In the ever-involved interest of trying new things, I thought maybe the time had come for a direct and objective contrast to the sometimes over-trusted phrase, "The book is always better than the movie." Sometimes, maybe the movie is just better than the book? In this new series, I'll experience a story, in the forms of both the original printed novel, and the subsequent movie adaptation, and make my own judgement as to which was better, going into detail on the why one worked or didn't work, in an effort to give each a fair shot in telling their tale.
This series was inspired by the latest source of inspiration for my College Fashion "Looks from Books" series: The Maltese Falcon, by Dashiell Hammett. Written in 1930, and adapted three times by 1941, this book has some serious street cred in both the book and movie industries, and adapting its key thematic elements for college students to wear was some significantly hard work, without weighing in the benefit of suspense and visual inspiration that the 1941 adaptation - starring the likes of Humphrey Bogart and Mary Astor - provided so bountifully. (Click for the link to my article here.)
Like solving a puzzle from the center outwards, Spade pieces together a mystery involving legendary lost treasure by double-thinking his opponents and smacking people around like speed bags. Ruthless but never reckless, Sam always gets his man... especially when the chase ends up being the end of his partner.
A fully-formed and hole-less mystery (rare, honestly), whose distinct emphasis on visual focus and deliberately innovative forms of description paint a landscape of crime and dark doorways with questionable intents lying on either side. Suspenseful, solid, sure to suck you in completely, Dashiell Hammett launches a legacy in an often "cheap" genre.
Humphrey Bogart smolders and Mary Astor simpers through this film classic, as the two leads, Sam Spade and Brigid O'Shaughnessy, respectively.
Bogart tackles the iconic role with tenacity and focus, and physically represents the character description of Sam Spade to perfection; however, sometimes he comes of as manic and over-bearing where the strength of the character should have lied in solid stoicism and composed calm. Astor makes for a convincing damsel-in-distress, but takes some of the edge out of the "femme fatale," by whimpering and waffling between the doe-eyed waif and the wanton honeypot in an exaggerated attempt to come off as manipulative. Her true power lies in her otherworldly ability to reflect emotions through her facial expressions, and I feel like we could have gotten through the movie solely based on her numerous soft-focused close-ups.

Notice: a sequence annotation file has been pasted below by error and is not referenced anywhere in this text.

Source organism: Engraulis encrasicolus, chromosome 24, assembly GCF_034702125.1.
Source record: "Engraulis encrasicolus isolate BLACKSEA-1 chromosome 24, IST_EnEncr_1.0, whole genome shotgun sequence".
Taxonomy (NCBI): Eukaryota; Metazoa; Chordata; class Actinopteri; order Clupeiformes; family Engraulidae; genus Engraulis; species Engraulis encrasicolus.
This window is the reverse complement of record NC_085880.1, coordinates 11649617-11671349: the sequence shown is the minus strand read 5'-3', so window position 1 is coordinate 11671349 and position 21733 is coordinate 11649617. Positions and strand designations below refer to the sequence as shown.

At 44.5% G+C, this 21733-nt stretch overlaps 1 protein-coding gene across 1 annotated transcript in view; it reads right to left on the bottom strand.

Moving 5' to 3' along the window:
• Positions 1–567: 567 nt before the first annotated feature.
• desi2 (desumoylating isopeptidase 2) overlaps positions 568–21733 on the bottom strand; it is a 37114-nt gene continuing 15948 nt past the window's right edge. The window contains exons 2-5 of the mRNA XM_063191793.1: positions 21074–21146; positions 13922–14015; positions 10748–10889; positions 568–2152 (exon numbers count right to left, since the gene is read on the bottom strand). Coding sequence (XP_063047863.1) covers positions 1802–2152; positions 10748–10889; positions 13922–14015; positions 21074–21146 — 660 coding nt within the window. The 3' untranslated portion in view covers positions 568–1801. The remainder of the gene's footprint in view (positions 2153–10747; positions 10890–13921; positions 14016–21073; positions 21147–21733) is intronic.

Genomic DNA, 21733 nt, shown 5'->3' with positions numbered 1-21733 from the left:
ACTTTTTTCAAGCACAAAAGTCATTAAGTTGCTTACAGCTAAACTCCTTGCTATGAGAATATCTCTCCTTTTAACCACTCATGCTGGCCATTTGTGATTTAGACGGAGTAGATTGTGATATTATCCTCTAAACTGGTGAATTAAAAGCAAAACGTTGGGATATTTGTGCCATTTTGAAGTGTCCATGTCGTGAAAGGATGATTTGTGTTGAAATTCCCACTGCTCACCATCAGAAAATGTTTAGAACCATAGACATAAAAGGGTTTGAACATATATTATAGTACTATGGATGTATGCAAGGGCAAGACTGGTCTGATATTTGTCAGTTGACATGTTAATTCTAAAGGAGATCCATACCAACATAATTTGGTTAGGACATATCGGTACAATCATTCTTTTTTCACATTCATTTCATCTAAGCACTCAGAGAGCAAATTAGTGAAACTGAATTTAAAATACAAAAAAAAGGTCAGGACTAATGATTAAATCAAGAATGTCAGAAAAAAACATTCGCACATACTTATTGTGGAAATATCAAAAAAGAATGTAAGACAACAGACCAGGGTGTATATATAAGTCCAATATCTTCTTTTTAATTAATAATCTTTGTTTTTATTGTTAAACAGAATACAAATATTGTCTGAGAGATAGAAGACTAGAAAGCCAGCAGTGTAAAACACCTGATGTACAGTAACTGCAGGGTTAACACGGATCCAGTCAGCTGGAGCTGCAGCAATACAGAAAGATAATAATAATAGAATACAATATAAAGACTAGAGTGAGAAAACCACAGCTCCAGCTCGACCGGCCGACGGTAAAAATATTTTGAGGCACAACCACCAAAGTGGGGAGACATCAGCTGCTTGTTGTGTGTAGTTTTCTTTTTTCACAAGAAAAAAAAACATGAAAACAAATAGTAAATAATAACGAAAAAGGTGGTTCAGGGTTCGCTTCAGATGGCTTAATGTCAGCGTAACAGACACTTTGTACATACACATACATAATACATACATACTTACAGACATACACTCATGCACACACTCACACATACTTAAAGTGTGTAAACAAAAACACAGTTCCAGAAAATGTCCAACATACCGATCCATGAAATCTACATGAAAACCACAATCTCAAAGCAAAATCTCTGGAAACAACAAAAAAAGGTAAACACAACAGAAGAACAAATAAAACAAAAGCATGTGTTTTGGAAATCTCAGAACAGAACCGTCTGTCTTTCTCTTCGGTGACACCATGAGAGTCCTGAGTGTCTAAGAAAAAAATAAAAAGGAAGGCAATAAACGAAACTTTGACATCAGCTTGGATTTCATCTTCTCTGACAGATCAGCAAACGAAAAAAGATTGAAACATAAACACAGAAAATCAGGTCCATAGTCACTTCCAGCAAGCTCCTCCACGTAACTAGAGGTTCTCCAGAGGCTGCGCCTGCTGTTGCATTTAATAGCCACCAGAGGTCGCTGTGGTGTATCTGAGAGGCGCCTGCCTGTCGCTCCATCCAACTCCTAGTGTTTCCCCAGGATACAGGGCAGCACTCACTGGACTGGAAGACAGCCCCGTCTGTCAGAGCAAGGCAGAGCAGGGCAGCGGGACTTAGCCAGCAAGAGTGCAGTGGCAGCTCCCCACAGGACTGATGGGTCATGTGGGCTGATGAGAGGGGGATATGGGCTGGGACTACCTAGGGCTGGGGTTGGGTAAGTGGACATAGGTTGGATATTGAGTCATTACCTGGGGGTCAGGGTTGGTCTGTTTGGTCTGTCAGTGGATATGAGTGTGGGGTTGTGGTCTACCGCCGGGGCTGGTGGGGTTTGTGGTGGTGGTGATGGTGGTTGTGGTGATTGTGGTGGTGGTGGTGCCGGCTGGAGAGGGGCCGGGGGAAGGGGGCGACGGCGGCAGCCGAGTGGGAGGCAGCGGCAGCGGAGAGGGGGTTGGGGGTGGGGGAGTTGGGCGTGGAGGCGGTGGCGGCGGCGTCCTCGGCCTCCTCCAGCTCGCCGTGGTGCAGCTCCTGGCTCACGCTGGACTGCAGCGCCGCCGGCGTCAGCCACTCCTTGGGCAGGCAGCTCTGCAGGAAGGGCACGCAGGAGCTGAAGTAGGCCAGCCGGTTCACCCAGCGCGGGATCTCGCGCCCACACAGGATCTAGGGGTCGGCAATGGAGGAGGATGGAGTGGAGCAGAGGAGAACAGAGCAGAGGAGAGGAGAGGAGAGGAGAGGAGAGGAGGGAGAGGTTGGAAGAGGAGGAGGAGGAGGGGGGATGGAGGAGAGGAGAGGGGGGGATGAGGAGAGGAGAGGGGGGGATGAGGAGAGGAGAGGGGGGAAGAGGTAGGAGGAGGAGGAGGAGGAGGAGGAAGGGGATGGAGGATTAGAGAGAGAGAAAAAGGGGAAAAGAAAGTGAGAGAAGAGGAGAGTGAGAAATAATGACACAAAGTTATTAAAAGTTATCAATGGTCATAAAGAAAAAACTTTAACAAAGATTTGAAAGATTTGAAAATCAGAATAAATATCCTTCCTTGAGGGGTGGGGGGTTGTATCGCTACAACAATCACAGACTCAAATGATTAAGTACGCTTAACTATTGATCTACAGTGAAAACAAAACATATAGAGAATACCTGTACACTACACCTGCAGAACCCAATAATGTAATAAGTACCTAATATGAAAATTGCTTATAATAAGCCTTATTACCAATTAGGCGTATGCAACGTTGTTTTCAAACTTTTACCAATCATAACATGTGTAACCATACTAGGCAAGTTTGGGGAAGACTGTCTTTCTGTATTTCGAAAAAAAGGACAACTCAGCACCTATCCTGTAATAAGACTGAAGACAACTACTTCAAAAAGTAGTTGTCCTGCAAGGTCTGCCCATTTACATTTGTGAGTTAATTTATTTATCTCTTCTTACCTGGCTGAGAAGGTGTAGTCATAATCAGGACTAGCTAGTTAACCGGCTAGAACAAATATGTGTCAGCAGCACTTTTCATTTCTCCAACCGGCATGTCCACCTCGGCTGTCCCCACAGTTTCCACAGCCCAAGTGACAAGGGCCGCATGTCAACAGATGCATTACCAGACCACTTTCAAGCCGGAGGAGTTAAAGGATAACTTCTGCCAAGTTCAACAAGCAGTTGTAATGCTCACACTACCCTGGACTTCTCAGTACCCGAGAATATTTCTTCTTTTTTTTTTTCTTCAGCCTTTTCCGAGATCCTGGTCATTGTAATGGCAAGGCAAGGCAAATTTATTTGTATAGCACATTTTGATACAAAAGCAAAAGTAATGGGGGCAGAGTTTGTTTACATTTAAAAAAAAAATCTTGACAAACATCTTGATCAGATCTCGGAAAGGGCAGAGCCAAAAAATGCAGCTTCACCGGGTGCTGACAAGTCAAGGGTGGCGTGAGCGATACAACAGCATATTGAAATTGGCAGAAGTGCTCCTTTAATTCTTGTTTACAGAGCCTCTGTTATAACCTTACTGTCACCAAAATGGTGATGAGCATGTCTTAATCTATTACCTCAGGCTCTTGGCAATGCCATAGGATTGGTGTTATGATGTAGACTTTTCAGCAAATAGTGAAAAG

Both characters seem mistreated by the script, which alters key scenes in the hopes of skewing power and responsibility more in the favor of the male lead (common practice for a still man-centric media back in the '40s). The scandalous nature of the plot is continually dulled by the deliberate soothing of the story line to comply with the cultural status quo back in 1941, muzzling some of the more notable moments within the tale, and thus taking away some of the edge so apparent in the novel.
The movie is considered highly by virtually everyone, and was nominated for three Oscars, including Best Picture. It was inducted into the National Film Registry in 1989.
However, that being said, the adherence to the plot of the novel in itself is wholly remarkable - despite its dallying deviations - because you'd never see something that stuck so close nowadays. The disappearance of the subtleties and nuance of the novel is what I mourn in the film category, but even so, it's a solid work of cinema, and definitely worth an hour and forty minutes of your time.